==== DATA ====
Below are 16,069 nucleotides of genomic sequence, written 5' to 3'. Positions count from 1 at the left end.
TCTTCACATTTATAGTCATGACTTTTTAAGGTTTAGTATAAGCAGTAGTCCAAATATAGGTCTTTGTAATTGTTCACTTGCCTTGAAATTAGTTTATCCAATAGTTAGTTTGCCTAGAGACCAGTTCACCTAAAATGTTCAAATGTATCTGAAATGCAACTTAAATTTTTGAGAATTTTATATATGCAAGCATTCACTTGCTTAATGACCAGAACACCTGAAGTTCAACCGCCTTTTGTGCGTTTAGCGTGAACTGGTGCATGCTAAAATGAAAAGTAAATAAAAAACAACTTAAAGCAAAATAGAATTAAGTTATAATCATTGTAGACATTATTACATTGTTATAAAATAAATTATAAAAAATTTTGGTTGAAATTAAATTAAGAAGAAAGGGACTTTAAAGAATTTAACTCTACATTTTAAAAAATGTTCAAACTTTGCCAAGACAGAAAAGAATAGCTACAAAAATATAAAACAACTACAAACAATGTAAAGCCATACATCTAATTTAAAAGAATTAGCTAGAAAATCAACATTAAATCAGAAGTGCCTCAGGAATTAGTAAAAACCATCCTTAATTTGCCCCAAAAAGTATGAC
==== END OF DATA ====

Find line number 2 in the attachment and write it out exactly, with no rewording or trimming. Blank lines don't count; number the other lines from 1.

TCTTCACATTTATAGTCATGACTTTTTAAGGTTTAGTATAAGCAGTAGTCCAAATATAGGTCTTTGTAATTGTTCACTTGCCTTGAAATTAGTTTATCCAATAGTTAGTTTGCCTAGAGACCAGTTCACCTAAAATGTTCAAATGTATCTGAAATGCAACTTAAATTTTTGAGAATTTTATATATGCAAGCATTCACTTGCTTAATGACCAGAACACCTGAAGTTCAACCGCCTTTTGTGCGTTTAGCGTGAACTGGTGCATGCTAAAATGAAAAGTAAATAAAAAACAACTTAAAGCAAAATAGAATTAAGTTATAATCATTGTAGACATTATTACATTGTTATAAAATAAATTATAAAAAATTTTGGTTGAAATTAAATTAAGAAGAAAGGGACTTTAAAGAATTTAACTCTACATTTTAAAAAATGTTCAAACTTTGCCAAGACAGAAAAGAATAGCTACAAAAATATAAAACAACTACAAACAATGTAAAGCCATACATCTAATTTAAAAGAATTAGCTAGAAAATCAACATTAAATCAGAAGTGCCTCAGGAATTAGTAAAAACCATCCTTAATTTGCCCCAAAAAGTATGAC